Mario Ellis is ready for a change. As director of compensation and HR systems for the University of Chicago Medical Center, which employs 6,300 people, Ellis wants more flexibility than his ERP-based goal-setting and performance-evaluation system currently provides. He envisions replacing it with a system that uses a dashboard interface to inform him at a glance about important human-resources concerns, such as succession planning, employee performance, and compensation.
“I want something that’s more intuitive,” says Ellis, who still relies on paper for some tasks. He also wants a system that can better align the medical center’s workforce with overall strategy.
There certainly is no shortage of such systems to choose from. The “talent management” software market is booming, and the products — often sold via a cloud-based, “software as a service” (SaaS) subscription model — offer plenty of bells and whistles, everything from core capabilities such as tracking a worker’s tenure and career goals to the ability to create employee profiles that mimic those found on popular social-networking sites such as LinkedIn and Facebook.
According to Forrester Research, such SaaS-based systems, offered by companies like SuccessFactors, WorkDay, Taleo, Lawson, and many others (not to mention the major ERP vendors), attracted strong interest in 2010 and are fast becoming mainstream for recruitment, performance management, and many other HR functions. Current costs run between $350,000 and $400,000 annually for the primary components in a performance-management suite that serves about 10,000 employees, says Lisa Rowan, program director for HR and talent-management research at market researcher International Data Corp. (IDC). Smaller companies can get started for as little as $25,000 a year (in a SaaS model).
Assessing the ROI
While the software may have come a long way, it can’t solve all the thorny HR problems that plague companies. But the benefits of a well-implemented talent-management system could be huge, analysts say. Superior talent management is strongly connected to enhanced business performance, according to Ernst & Young’s 2010 report “Managing Today’s Global Workforce.” The survey found that companies that aligned talent-management programs with their business strategy delivered a return on investment (as measured by return on common equity, or ROE) that was, on average, 20% higher over a five-year period than companies lacking such alignment. Among companies that integrated certain key elements of talent management (such as succession planning and recruiting), the results were even more dramatic: ROE over a five-year period was, on average, 38% higher than those that failed to integrate those capabilities.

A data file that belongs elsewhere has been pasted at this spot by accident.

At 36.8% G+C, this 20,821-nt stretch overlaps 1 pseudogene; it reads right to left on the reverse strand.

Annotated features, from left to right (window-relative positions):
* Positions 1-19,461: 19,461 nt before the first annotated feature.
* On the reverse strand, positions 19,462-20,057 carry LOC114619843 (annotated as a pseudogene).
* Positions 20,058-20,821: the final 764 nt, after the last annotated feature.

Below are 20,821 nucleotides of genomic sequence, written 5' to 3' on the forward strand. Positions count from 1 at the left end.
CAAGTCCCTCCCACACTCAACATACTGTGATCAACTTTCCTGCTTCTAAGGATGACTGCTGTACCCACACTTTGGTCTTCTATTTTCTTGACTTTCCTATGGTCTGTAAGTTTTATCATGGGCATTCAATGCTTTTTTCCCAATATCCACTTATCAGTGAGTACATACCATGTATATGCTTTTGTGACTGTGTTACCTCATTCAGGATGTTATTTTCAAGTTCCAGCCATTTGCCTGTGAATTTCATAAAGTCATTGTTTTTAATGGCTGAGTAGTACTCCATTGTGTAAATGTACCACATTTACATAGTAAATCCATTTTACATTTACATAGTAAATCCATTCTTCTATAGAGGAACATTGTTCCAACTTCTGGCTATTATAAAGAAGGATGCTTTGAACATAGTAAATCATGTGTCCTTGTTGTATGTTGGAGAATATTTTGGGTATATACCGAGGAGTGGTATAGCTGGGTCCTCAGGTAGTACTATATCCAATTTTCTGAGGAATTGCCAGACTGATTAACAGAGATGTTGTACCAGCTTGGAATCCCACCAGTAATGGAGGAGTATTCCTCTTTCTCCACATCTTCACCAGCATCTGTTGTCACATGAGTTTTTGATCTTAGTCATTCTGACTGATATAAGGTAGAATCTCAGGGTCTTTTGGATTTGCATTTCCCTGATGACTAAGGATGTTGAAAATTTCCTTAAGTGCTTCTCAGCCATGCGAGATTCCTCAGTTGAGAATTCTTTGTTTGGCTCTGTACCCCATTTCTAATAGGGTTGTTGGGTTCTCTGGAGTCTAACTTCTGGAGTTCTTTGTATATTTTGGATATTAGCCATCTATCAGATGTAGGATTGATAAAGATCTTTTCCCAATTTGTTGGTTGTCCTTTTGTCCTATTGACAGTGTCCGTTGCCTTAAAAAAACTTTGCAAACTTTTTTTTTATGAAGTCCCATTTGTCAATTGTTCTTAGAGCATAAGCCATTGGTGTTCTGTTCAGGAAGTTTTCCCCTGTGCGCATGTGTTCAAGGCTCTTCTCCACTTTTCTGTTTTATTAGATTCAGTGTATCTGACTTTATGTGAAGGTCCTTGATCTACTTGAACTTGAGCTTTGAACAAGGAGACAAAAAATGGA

One activity that the new systems aim to improve is the employee performance review. Historically, such reviews have been conducted mostly for legal reasons — to justify salary decisions or create a paper trail for a bulletproof termination. Usually the process is loathed by managers and employees alike, and the resulting forms are typically stashed away in file cabinets.
“People aren’t good at it and they know they aren’t good at it,” says Steve Hunt, an industrial organizational psychologist and a director of business transformation services at SuccessFactors. “People really struggle to give feedback.” They also struggle with the unpleasant and difficult conversations that can follow reviews.